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Decisiveness and Fear of Disorder

Political Decision-Making in Times of Crisis

Subjects: Political Science, Governance, Human Rights, Political History
Open Access : 9780472903399, 208 pages, 6 figures, 2 tables, 6 x 9, March 2024
Paperback : 9780472056057, 208 pages, 6 figures, 2 tables, 6 x 9, March 2024
Hardcover : 9780472076055, 208 pages, 6 figures, 2 tables, 6 x 9, March 2024

The open access version of this book is made available thanks in part to the support of libraries participating in Knowledge Unlatched
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Examines how the need to appear decisive becomes the paramount consideration for politicians in crisis situations

Table of contents

Introduction
PART I: THEORY                                                                                                     
Chapter 1: A pluralistic conception of laws as social institutions
Chapter 2: Upholding appearances in times of crisis
PART II: GERMANY’S ASYLUM-COMPROMISE
Chapter 3: From sacred order to a constitutional amendment
PART III: THE "REFUGEE CRISIS"                                               
Chapter 4: From welcome culture to loss of control
PART IV: DISCUSSION                                                                                           
Chapter 5: Decisiveness, rights and irregular migration
Chapter 6: Decisiveness in contemporary democratic politics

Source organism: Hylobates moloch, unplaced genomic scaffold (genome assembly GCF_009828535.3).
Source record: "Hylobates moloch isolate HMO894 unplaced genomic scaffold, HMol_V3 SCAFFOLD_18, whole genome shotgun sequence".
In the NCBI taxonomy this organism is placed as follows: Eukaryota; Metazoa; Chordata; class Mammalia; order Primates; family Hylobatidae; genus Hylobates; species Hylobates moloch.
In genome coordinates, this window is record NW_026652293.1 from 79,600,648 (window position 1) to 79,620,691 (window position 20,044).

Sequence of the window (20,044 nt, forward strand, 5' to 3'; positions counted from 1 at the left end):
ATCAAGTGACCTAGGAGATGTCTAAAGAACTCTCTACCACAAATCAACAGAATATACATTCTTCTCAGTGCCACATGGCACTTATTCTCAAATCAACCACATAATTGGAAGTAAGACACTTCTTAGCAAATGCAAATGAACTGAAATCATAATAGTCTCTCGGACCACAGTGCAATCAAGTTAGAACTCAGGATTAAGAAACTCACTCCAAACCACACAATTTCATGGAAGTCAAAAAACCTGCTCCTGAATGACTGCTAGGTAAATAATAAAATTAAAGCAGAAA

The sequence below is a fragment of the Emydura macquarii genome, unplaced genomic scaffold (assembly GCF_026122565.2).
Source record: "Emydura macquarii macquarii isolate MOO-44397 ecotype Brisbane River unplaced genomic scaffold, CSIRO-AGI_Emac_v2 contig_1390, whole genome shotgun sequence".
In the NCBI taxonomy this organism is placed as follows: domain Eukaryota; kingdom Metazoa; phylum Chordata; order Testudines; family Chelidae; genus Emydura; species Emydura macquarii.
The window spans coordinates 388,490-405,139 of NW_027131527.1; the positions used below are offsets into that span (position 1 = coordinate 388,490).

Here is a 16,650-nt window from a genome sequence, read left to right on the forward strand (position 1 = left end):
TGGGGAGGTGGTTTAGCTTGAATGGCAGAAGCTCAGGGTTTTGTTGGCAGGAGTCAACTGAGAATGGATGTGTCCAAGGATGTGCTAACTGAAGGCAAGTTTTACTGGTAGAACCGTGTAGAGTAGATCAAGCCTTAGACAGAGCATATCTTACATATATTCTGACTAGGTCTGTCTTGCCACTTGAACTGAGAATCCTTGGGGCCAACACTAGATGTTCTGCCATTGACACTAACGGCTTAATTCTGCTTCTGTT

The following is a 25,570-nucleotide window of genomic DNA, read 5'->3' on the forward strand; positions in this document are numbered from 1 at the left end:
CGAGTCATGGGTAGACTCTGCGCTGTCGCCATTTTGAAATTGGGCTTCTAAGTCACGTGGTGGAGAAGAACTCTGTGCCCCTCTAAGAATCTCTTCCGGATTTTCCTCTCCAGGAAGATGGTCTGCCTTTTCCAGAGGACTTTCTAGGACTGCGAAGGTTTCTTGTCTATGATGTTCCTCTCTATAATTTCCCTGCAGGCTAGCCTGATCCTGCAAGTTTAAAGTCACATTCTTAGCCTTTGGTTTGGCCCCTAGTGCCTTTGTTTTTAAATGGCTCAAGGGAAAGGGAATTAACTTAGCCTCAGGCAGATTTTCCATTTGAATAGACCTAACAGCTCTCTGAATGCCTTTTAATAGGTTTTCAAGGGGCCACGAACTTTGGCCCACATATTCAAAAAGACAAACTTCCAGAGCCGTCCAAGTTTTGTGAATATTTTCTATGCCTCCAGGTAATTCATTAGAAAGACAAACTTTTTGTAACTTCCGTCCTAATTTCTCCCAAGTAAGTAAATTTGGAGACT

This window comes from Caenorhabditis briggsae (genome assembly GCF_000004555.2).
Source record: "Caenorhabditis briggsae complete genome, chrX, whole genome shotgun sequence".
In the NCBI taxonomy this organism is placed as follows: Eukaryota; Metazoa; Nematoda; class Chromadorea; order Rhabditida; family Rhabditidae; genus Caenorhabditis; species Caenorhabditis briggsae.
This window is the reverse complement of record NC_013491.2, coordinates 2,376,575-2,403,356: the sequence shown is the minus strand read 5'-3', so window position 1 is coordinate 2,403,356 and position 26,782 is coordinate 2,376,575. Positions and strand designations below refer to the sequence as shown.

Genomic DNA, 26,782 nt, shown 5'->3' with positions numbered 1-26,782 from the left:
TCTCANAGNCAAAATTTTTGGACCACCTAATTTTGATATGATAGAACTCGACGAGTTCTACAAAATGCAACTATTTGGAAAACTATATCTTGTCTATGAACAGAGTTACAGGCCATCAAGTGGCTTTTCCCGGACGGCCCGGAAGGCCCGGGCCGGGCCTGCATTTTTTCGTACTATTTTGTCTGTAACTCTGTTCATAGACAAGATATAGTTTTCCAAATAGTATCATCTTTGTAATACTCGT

Chapter 7: Decisiveness and the crisis of democracy
Conclusion
REFERENCES                                  

Description

Decisiveness and Fear of Disorder examines how democratic representatives make decisions in crisis situations. By analyzing parliamentary asylum debates from Germany’s Asylum Compromise in 1992-1993 and the 2015-2016 refugee crisis, Julius Rogenhofer identifies representatives’ ability to project decisiveness as a crucial determinant for whether the rights and demands of irregular migrants were adequately considered in democratic decision-making. Both crisis situations showcase an emotive dimension to the parliamentary meaning-making process. As politicians confront fears of social and political disorder, they focus on appearing decisive in the eyes of the public and fellow representatives, even at the expense of human rights considerations and inclusive deliberation processes. 

Rogenhofer shows how his theoretical approach allows us to reinterpret a range of crisis situations beyond the irregular migration context, including democracies’ initial responses to Covid-19, the European Sovereign Debt Crisis, and United States climate politics. These additional case studies help position concerns with decisiveness amid the challenges that populism and technocracy increasingly pose to representative democracies.

Julius Maximilian Rogenhofer is a solicitor and a Visiting Fellow at KU Leuven. He obtained his PhD from the University of Cambridge, Jesus College in 2022.

“Rogenhofer presents an important contribution to political theory and discussions about the current crisis of democracy and the logic of political action. Decisiveness and Fear of Disorder sheds light not only on the intertwining of decisiveness and emotionality in migration policy and beyond, but also on the potentials of such a consideration for general empirical research on democracy and crisis.”

- Reiner Keller, University of Augsburg

“This is an outstanding book: meticulously researched, passionately argued and tackling a timely issue, Decisiveness and Fear of Disorder is a gem. I highly recommend it to anyone interested in politics and world affairs.”

- Filipe Carreira da Silva, author of The Politics of the Book